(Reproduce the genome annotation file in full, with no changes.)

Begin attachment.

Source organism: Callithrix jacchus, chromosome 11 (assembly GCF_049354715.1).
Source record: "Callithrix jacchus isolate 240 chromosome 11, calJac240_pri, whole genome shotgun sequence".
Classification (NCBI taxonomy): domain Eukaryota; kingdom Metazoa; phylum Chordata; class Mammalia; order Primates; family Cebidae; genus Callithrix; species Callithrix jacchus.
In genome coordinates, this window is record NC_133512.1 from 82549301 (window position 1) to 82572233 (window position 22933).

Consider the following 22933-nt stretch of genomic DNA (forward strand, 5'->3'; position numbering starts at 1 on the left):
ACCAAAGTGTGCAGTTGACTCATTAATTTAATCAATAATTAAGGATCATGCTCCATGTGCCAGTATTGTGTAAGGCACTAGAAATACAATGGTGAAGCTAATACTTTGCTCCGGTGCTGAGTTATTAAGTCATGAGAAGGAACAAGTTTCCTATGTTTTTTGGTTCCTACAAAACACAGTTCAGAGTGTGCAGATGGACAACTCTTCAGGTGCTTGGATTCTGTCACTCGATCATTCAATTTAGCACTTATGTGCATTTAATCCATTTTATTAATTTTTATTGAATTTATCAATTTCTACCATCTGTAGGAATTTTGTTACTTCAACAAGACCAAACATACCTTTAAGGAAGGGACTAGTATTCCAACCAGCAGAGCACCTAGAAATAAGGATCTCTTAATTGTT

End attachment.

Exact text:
Source organism: Callithrix jacchus, chromosome 11 (assembly GCF_049354715.1).
Source record: "Callithrix jacchus isolate 240 chromosome 11, calJac240_pri, whole genome shotgun sequence".
Classification (NCBI taxonomy): domain Eukaryota; kingdom Metazoa; phylum Chordata; class Mammalia; order Primates; family Cebidae; genus Callithrix; species Callithrix jacchus.
In genome coordinates, this window is record NC_133512.1 from 82549301 (window position 1) to 82572233 (window position 22933).

Consider the following 22933-nt stretch of genomic DNA (forward strand, 5'->3'; position numbering starts at 1 on the left):
ACCAAAGTGTGCAGTTGACTCATTAATTTAATCAATAATTAAGGATCATGCTCCATGTGCCAGTATTGTGTAAGGCACTAGAAATACAATGGTGAAGCTAATACTTTGCTCCGGTGCTGAGTTATTAAGTCATGAGAAGGAACAAGTTTCCTATGTTTTTTGGTTCCTACAAAACACAGTTCAGAGTGTGCAGATGGACAACTCTTCAGGTGCTTGGATTCTGTCACTCGATCATTCAATTTAGCACTTATGTGCATTTAATCCATTTTATTAATTTTTATTGAATTTATCAATTTCTACCATCTGTAGGAATTTTGTTACTTCAACAAGACCAAACATACCTTTAAGGAAGGGACTAGTATTCCAACCAGCAGAGCACCTAGAAATAAGGATCTCTTAATTGTT